Born in New Ulm, Minnesota, Wanda Gág grew up hearing the fairy tales of her parents’ native Bohemia, in a household filled with music and literature.
Her father was an artist who supported the family by decorating houses and churches, and he encouraged her interest in art. She attended art school in St. Paul and Minneapolis, and won a scholarship to study at the Art Students League in New York in 1917.
Although first and foremost a printmaker (she had one-woman shows at the New York Public Library and the Weyhe Gallery, and was featured in group shows at the Museum of Modern Art and the Metropolitan Museum, New York during the 1930s and 1940s), her true fame rests with her children’s books.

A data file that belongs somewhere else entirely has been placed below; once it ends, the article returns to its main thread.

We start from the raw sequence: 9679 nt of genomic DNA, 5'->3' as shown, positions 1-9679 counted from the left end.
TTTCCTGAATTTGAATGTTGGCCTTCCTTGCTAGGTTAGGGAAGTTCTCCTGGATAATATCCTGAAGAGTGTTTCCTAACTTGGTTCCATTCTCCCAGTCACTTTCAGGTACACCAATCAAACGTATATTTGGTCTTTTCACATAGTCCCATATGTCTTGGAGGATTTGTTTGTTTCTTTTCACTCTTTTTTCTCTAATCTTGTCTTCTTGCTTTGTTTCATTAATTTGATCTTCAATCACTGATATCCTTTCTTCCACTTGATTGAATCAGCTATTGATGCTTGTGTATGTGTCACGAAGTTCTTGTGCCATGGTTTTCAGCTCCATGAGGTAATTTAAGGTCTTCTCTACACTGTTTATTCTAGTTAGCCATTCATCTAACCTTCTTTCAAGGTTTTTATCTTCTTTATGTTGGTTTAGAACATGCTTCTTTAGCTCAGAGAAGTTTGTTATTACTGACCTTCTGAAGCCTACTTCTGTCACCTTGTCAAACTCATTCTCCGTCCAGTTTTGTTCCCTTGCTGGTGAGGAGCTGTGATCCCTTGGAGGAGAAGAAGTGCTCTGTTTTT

Millions of Cats won the Newbery Honor Award in 1929, and The ABC Bunny was given the same honor in 1934.
Her art grew out of her Bohemian heritage, yet is distinctly her own, using bold, strong, lines and sinuous forms which make inanimate objects terrifyingly alive, and living creatures — such as her cats, her mice, and herself, whimsically engaging.
In his “Notes on the Spiral Press” Joseph Blumenthal remembered Wanda Gág.
Writing about the calendars they sent to friends of the press in the 1920s (each decorated with six woodcuts by young American printmakers), he recalled that “Wanda Gág made heroes of subjects in our printshop, to the dismay of our compositors and pressmen who thought wheels should really be round.”